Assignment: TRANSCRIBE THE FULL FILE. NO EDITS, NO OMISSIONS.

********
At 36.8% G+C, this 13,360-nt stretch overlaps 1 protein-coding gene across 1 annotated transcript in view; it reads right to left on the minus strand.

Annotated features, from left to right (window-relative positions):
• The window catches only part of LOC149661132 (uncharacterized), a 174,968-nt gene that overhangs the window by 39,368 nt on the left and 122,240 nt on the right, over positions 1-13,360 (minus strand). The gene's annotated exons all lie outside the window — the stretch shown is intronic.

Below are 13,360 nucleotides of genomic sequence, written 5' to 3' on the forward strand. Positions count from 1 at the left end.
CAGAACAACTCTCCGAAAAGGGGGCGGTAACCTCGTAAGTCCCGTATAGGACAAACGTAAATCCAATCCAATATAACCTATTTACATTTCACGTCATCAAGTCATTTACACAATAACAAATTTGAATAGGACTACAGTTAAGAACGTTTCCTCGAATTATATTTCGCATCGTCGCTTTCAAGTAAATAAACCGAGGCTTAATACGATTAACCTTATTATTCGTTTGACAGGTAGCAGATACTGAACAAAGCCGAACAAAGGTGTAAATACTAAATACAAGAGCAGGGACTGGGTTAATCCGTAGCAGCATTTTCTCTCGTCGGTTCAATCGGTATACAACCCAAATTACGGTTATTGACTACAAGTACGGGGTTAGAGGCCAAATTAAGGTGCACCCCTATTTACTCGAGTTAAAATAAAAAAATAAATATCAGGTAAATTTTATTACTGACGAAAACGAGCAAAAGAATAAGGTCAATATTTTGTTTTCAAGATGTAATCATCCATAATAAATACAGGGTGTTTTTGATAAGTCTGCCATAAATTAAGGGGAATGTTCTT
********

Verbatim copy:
At 36.8% G+C, this 13,360-nt stretch overlaps 1 protein-coding gene across 1 annotated transcript in view; it reads right to left on the minus strand.

Annotated features, from left to right (window-relative positions):
• The window catches only part of LOC149661132 (uncharacterized), a 174,968-nt gene that overhangs the window by 39,368 nt on the left and 122,240 nt on the right, over positions 1-13,360 (minus strand). The gene's annotated exons all lie outside the window — the stretch shown is intronic.

Below are 13,360 nucleotides of genomic sequence, written 5' to 3' on the forward strand. Positions count from 1 at the left end.
CAGAACAACTCTCCGAAAAGGGGGCGGTAACCTCGTAAGTCCCGTATAGGACAAACGTAAATCCAATCCAATATAACCTATTTACATTTCACGTCATCAAGTCATTTACACAATAACAAATTTGAATAGGACTACAGTTAAGAACGTTTCCTCGAATTATATTTCGCATCGTCGCTTTCAAGTAAATAAACCGAGGCTTAATACGATTAACCTTATTATTCGTTTGACAGGTAGCAGATACTGAACAAAGCCGAACAAAGGTGTAAATACTAAATACAAGAGCAGGGACTGGGTTAATCCGTAGCAGCATTTTCTCTCGTCGGTTCAATCGGTATACAACCCAAATTACGGTTATTGACTACAAGTACGGGGTTAGAGGCCAAATTAAGGTGCACCCCTATTTACTCGAGTTAAAATAAAAAAATAAATATCAGGTAAATTTTATTACTGACGAAAACGAGCAAAAGAATAAGGTCAATATTTTGTTTTCAAGATGTAATCATCCATAATAAATACAGGGTGTTTTTGATAAGTCTGCCATAAATTAAGGGGAATGTTCTT